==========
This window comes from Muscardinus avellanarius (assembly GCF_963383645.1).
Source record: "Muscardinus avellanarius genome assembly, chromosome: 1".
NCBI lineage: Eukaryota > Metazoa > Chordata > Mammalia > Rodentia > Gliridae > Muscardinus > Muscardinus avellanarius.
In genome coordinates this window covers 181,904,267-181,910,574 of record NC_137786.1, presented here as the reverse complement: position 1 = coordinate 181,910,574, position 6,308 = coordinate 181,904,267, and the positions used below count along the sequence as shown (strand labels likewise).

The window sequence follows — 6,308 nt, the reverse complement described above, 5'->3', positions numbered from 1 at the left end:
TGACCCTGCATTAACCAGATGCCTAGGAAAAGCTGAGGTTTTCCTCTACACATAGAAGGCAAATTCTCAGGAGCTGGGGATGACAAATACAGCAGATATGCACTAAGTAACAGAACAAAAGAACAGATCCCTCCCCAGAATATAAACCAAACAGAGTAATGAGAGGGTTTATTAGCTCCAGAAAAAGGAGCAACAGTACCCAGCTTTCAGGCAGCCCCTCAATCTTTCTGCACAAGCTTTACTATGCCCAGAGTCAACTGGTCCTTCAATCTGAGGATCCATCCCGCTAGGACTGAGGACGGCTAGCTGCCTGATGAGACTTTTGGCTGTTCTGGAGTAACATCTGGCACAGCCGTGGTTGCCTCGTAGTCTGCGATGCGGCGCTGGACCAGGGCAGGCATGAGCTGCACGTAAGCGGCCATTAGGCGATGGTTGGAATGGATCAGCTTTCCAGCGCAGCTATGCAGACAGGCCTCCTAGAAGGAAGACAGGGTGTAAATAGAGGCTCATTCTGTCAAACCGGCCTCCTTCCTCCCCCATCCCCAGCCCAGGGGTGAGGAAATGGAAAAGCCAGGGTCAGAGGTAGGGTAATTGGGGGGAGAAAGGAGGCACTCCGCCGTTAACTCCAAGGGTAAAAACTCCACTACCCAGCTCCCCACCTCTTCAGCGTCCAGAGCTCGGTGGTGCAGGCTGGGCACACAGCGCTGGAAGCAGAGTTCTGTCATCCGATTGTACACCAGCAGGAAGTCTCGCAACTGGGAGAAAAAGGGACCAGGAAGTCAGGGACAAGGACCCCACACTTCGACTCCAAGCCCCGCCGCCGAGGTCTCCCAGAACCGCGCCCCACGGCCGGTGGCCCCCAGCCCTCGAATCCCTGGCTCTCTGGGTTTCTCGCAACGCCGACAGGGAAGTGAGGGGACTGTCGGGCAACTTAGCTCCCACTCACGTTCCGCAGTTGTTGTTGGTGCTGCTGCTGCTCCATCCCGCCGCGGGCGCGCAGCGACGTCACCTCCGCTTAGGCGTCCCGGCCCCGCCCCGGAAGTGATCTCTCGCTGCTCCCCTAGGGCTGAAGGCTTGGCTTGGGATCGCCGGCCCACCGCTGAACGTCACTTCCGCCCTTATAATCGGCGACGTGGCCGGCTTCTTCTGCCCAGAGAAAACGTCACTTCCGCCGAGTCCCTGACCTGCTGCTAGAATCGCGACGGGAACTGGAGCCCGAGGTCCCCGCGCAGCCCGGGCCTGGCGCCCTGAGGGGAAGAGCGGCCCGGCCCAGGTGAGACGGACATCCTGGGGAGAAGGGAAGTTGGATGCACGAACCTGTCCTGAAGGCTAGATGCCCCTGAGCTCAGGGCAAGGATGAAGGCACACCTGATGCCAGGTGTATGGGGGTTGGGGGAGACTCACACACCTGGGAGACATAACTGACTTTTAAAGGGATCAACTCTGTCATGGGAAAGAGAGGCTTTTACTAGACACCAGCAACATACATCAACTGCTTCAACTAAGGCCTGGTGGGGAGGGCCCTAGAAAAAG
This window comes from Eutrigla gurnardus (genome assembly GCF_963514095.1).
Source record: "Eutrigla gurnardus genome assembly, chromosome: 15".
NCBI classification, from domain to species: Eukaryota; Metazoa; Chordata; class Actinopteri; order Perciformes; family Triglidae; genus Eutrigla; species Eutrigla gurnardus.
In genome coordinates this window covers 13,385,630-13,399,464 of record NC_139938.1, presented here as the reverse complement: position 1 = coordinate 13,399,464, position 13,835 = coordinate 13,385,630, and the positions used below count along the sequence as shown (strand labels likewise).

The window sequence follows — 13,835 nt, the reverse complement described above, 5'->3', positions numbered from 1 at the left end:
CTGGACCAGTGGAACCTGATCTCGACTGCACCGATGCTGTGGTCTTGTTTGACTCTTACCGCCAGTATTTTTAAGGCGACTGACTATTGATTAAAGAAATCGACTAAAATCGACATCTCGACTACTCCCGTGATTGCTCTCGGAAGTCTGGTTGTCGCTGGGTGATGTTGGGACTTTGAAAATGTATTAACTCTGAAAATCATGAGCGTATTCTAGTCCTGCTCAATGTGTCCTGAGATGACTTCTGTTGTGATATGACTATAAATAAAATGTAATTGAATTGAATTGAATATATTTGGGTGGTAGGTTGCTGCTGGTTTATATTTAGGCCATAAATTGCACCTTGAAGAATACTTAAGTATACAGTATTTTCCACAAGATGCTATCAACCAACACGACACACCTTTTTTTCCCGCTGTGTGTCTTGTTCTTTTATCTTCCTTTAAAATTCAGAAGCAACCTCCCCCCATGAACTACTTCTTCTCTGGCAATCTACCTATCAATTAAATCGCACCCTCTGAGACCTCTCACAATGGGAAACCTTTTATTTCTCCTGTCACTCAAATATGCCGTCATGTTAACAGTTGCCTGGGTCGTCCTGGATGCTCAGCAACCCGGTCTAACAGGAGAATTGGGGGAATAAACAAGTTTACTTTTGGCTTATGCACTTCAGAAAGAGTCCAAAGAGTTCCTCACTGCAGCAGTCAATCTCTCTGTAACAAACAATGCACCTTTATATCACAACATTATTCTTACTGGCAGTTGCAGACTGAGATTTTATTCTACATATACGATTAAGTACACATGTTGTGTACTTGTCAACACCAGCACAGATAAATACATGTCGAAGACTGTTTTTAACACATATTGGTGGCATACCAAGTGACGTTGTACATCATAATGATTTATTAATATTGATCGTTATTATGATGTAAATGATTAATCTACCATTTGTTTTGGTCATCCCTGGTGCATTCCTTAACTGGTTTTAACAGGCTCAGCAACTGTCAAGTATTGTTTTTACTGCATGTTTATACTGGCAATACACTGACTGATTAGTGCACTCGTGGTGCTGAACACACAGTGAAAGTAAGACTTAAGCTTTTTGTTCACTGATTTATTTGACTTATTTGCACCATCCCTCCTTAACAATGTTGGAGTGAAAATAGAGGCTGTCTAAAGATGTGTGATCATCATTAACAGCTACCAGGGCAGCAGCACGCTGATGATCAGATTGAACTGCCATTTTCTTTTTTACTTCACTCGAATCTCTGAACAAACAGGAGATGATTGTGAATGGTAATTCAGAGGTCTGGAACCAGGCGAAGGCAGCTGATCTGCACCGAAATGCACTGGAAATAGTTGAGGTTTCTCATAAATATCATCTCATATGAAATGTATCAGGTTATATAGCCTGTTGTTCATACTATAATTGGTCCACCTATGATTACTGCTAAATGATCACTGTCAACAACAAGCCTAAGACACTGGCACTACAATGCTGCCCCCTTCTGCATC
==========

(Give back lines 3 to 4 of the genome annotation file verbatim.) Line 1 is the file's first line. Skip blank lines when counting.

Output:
NCBI lineage: Eukaryota > Metazoa > Chordata > Mammalia > Rodentia > Gliridae > Muscardinus > Muscardinus avellanarius.
In genome coordinates this window covers 181,904,267-181,910,574 of record NC_137786.1, presented here as the reverse complement: position 1 = coordinate 181,910,574, position 6,308 = coordinate 181,904,267, and the positions used below count along the sequence as shown (strand labels likewise).